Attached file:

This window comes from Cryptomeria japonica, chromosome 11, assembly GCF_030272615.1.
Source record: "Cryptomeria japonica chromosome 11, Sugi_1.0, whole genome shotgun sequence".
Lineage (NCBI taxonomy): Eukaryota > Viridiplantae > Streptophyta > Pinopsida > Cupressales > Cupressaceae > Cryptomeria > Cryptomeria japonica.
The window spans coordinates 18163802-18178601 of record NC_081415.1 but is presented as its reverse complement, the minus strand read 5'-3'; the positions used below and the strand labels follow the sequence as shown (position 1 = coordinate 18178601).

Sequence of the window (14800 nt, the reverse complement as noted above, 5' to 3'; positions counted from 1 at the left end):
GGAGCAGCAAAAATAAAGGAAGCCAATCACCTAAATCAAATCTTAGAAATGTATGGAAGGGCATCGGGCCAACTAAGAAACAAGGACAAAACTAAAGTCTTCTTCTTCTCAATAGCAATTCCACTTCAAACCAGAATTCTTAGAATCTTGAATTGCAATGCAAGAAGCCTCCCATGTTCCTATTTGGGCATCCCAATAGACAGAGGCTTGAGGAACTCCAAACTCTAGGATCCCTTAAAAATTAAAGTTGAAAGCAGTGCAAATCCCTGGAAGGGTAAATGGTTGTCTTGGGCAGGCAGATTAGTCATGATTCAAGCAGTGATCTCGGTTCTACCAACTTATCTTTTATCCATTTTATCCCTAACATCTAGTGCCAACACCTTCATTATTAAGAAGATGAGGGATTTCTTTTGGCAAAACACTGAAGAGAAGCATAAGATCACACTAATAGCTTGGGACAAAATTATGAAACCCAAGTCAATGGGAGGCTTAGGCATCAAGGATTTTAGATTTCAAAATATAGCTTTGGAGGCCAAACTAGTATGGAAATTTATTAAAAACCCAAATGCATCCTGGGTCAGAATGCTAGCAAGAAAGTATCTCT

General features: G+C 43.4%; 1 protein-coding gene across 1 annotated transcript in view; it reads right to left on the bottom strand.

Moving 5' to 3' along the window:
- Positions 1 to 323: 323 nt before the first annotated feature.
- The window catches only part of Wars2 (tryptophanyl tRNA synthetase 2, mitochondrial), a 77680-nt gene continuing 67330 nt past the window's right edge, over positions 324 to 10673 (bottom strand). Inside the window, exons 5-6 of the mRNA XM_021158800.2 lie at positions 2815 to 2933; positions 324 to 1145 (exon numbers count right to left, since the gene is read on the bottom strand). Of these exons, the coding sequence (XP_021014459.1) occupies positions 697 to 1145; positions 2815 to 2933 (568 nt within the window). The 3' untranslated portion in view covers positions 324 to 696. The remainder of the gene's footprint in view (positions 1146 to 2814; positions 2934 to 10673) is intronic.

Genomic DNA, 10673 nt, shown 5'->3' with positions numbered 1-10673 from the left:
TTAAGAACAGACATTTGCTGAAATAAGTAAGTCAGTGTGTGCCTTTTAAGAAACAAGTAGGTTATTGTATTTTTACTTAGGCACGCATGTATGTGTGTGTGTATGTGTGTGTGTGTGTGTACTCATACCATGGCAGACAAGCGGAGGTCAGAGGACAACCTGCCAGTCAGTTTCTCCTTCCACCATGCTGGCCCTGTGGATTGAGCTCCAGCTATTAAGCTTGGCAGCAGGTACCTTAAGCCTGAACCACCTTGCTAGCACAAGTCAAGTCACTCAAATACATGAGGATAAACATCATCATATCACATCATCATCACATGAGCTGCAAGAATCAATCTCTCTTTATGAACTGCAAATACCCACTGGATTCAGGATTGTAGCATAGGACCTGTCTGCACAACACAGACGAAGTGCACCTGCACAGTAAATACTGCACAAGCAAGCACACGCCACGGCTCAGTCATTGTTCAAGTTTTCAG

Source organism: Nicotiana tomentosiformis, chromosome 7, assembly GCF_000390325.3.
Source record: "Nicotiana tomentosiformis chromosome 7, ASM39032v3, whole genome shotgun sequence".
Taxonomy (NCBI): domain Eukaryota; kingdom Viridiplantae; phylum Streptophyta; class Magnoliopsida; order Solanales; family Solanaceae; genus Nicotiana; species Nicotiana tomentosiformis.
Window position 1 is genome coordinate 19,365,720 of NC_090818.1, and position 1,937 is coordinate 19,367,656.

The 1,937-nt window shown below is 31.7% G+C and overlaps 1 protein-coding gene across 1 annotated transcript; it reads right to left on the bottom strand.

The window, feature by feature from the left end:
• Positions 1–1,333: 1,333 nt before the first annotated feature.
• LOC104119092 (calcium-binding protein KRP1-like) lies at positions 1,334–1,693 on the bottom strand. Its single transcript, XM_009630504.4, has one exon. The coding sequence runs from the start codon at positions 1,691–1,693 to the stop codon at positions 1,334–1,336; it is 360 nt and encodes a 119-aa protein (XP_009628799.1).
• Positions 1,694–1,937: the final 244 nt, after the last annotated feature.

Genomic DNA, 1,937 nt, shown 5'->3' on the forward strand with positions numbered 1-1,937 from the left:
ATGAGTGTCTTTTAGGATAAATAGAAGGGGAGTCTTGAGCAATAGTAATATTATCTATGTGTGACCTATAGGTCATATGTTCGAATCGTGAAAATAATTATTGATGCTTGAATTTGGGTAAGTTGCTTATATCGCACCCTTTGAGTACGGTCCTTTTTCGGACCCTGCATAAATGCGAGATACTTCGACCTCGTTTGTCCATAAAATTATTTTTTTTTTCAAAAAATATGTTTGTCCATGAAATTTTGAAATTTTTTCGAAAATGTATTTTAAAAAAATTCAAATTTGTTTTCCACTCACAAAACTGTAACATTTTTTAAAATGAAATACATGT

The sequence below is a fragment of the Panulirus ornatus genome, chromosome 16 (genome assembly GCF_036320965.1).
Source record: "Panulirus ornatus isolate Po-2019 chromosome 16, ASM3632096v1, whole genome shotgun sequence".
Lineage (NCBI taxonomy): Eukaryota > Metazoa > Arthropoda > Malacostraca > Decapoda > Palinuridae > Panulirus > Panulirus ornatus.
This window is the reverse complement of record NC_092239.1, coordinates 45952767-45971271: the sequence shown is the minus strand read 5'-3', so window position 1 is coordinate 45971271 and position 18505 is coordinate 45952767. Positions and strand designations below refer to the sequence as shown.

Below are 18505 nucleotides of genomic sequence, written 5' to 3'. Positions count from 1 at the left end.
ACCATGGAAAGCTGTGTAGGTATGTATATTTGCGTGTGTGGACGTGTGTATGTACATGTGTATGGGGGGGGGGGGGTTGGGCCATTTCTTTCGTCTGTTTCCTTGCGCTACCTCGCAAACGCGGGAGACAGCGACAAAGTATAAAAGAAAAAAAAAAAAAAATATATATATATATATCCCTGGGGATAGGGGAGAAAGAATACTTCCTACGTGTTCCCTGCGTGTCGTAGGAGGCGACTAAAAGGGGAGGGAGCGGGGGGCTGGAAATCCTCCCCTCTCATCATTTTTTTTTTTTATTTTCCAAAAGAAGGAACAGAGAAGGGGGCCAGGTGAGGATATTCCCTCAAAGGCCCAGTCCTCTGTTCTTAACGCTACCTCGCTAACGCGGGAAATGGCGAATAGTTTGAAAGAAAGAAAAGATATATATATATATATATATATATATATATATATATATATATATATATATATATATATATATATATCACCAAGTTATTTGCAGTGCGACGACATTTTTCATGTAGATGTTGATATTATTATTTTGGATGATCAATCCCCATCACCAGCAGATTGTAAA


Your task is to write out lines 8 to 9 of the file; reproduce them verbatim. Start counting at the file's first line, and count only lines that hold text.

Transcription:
Moving 5' to 3' along the window:
- Positions 1 to 323: 323 nt before the first annotated feature.